Where is the Jones’ Tonic Bitters from?


Where is the Jones’ Tonic Bitters from?

14 March 2014

Apple-Touch-IconAI have not thought about my extremely rare, Jones’ Tonic Bitters (pictured at the top of post) for some time until I saw that Glass Works Auctions has an outstanding example (see picture below) in its parade of fine bitters in their current auction.

The bottle is somewhat of an enigma as there is not much available information except that one was dug in Mobile, Alabama. Is that my example? Is this current auction bottle the second known example? There is a possible clue in the form of an embossed “1865” date on the bottle. The apostrophe at the end of Jones’ may also be a clue.


JONES’ TONIC BITTERS / 1865, (Ring/Ham, J-52), American, ca. 1865 – 1875, medium strawberry puce color, 9 3/8”h, smooth base, applied tapered collar mouth. Studio and window shot – Glass Works Auctions

The Carlyn Ring and W. C. Ham listing in Bitters Bottles is as follows:


JONES’ TONIC BITTERS / 1865 // f // f // f //
9 1/2 x 2 3/4 (7) 1/2
Square, amber, LTC, Extremely rare
Dug in Mobile, Alabama

I have been carrying around, in my digital files, an 1866 St. Louis advertisement below for A. Jones & Co. (Amaziah Jones and George C. Wolff) who were the sole manufacturer of Jones’ Celebrated Stomach Bitters. Could this be the same brand? The 1866 advertisement date is right on target though the name is slightly different (tonic vs. stomach bitters). The apostrophe at the end of Jones’ is the same treatment though. Is St. Louis, Missouri and Mobile, Alabama connected?


A. Jones & Company selling Jones’ Celebrated Stomach Bitters. Could this be the same brand? The date is certainly right in line – St. Louis newspaper, 1866

Carlyn Ring and Bill Ham indicate the Jones’ Celebrated Stomach Bitters (no bottle examples have been documented) as a separate listing in Bitters Bottles and have cataloged it as:

A. Jones & Co., Sole manufacturers, 4 South Levee, St. Louis, Missouri
St. Louis Directory 1865-67: Amaziah Jones, Geo. C. Wolff
In 1868, Wolff and Hynes listed for same address for A. Jones & Co. Geo. Wolff named as partner. Later, Wolff & Hynes bought out A. Jones & Co.

A. Jones & Company  (Amaziah Jones and George C. Wolff) – St. Louis


St. Louis in 1860

1838: Amaziah Jones, birth New Jersey, abt 1838.

1860: Amaziah Jones, saloon, 113 s. 7th, r. – 1860 Kennedy’s St. Louis Directory

1860: Amaziah Jones, distiller, United States Federal Census

1865: A. Jones & Co., (Amaziah Jones and William C. Henry), wines and liquors, 4 S. Levee – St. Louis, Missouri City Directory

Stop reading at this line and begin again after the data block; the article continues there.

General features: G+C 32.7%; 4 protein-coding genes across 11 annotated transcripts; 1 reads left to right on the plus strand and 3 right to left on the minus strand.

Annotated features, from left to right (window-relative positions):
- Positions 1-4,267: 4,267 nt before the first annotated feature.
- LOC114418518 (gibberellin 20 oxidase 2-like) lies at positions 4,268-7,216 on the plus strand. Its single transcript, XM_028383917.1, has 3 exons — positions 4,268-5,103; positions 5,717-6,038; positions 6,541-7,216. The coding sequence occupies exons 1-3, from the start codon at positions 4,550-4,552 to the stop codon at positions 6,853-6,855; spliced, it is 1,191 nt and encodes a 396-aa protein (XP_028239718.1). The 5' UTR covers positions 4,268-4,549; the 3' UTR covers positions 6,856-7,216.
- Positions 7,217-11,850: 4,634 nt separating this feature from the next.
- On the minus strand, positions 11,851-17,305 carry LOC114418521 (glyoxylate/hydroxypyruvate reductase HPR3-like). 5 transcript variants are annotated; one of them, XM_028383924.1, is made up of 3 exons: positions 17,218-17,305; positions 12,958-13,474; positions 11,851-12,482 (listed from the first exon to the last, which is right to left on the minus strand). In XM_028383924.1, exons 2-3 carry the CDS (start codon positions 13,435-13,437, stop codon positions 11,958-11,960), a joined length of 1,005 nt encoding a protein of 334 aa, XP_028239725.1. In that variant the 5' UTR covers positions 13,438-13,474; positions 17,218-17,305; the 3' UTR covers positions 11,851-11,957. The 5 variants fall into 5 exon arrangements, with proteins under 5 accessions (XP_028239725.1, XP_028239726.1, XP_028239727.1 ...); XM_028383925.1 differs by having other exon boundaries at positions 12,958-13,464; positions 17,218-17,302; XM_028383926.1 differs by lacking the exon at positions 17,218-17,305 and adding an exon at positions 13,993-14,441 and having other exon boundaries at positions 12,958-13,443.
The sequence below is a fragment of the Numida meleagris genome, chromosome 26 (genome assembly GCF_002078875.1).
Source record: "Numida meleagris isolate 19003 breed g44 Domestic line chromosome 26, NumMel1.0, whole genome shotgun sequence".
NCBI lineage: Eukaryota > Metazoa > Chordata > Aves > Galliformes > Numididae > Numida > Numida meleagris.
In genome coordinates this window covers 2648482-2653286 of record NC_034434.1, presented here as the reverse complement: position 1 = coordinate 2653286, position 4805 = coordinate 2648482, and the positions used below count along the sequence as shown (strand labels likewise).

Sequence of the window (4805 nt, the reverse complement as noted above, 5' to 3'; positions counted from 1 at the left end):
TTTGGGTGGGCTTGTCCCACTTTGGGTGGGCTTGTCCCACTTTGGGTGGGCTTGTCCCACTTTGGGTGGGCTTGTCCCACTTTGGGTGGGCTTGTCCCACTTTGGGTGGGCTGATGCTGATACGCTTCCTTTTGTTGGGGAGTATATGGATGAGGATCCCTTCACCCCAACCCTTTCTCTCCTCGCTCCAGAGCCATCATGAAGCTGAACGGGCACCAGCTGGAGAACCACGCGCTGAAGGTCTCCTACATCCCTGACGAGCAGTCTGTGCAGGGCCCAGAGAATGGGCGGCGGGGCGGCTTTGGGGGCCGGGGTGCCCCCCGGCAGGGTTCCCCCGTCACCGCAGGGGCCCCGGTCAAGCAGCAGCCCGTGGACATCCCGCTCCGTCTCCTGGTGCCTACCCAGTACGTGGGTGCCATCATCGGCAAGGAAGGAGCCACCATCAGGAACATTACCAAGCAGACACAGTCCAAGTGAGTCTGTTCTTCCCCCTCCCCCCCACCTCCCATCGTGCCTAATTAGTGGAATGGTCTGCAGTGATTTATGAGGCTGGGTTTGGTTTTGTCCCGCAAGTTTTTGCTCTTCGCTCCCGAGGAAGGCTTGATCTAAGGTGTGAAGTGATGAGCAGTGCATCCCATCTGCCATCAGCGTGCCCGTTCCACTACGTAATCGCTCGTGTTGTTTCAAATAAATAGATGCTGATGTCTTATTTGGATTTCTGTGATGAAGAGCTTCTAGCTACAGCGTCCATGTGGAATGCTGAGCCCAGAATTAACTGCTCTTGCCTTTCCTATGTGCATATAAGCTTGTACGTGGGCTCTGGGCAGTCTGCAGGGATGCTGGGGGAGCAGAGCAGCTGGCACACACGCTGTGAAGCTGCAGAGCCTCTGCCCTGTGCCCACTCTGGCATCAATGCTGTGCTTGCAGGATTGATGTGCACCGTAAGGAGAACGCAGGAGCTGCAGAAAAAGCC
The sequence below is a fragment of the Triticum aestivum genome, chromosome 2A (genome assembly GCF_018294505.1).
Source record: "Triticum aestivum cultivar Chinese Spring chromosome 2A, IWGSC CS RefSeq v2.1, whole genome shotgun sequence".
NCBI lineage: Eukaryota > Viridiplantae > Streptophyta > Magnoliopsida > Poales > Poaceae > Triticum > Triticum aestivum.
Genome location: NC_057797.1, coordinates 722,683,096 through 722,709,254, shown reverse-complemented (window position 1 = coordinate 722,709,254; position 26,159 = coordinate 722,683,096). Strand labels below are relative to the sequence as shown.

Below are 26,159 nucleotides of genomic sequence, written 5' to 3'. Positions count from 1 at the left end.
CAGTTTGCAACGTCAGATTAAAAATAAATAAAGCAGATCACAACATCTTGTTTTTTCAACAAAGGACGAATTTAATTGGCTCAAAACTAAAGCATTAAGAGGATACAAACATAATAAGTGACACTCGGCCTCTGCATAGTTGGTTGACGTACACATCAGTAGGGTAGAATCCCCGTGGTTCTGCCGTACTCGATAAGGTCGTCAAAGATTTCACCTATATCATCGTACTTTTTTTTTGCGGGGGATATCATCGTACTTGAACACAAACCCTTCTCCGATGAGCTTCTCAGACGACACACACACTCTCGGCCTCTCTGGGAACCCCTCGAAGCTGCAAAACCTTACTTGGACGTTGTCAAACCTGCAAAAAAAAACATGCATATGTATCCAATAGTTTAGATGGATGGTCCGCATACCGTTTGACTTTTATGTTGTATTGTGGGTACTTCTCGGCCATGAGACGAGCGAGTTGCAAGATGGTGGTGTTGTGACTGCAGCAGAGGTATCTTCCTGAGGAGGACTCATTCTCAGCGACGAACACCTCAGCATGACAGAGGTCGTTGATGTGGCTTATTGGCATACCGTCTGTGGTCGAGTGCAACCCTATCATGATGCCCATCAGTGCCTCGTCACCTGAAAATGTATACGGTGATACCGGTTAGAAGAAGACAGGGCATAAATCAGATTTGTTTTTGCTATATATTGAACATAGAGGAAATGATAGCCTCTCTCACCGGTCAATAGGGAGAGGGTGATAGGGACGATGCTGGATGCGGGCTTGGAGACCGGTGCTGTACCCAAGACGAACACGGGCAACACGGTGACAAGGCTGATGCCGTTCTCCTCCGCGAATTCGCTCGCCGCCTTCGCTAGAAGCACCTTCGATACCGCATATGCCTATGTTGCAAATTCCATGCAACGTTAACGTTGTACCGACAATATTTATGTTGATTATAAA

1861 – 1873: Wolff & Hynes (George C. Wolff and Goerge A. Hynes), wholesale liquor dealers, office 4 S. Levee – St. Louis, Missouri City Directory

1866 – 1867: A. Jones & Co., (Amaziah Jones), wholesale liquors, 4 s. Levee – St. Louis, Missouri City Directory

1866: A. Jones & Company selling Jone’s Celebrated Stomach Bitters. (see advertisement above) – St. Louis newspaper, 1866

1866: Amaziah Jones and George C. Wolff of A. Jones & Co., liquor merchants, successful bidders for the bars of fourteen steamers.

A Major Clue?

In the 1860s, Mississippi steamers were departing St. Louis daily for growing American cities both north and south. In 1861, George C. Wolff  formed a co partnership with George A. Hynes, of St. Louis, under the firm name of Wolff & Hynes, liquor dealers.  This house transacted an enormous business at one time, owning the “bars” on thirty boats, including all those of the celebrated Atlantic and Mississippi Steamship Co.’s line.


Atlantic and Mississippi Steamship Company broadside. Note the listing of the Olive Branch from Missouri. This was one the the steamers that Amaziah Jones had a bar contract with. – Duke University Library


Steamer loading cotton aboard the Hard Cash in Mobile, Alabama, from the Robert N. Dennis collection of stereoscopic views

in 1866, Amaziah Jones and George C. Wolff of A. Jones & Co., liquor merchants, were the successful bidders (see notice below) for supplying and operating the bars on fourteen steamers out of St. Louis. The bars were rented for one year, and six months rent was to be paid in advance. One of the steamers was the Mobile, Alabama. Remember, the Jones’ Tonic Bitters was dug in Mobile, Alabama. These dates fit together nicely and might mean that the Jones’ Tonic Bitters and Jones’ Celeberated Stomach Bitters are related. At this point, more research is required.


Amaziah Jones and George C. Wolff of A. Jones & Co., liquor merchants, successful bidders for the bars of fourteen steamers. – New Orleans Daily Crescent, July 23, 1866

About Ferdinand Meyer V

Ferdinand Meyer V is a native of Baltimore, Maryland and has a BFA in Fine Art and Graphic Design from the Kansas City Art Institute and School of Design. Ferdinand is the founding Principal of FMG Design, a nationally recognized design consultation firm. Ferdinand is a passionate collector of American historical glass specializing in bitters bottles, color runs and related classic figural bottles. He is married to Elizabeth Jane Meyer and lives in Houston, Texas with their daughter and three wonderful grandchildren. The Meyers are also very involved in Quarter Horses, antiques and early United States postage stamps. Ferdinand is the past 6-year President of the Federation of Historical Bottle Collectors and is one of the founding members of the FOHBC Virtual Museum.
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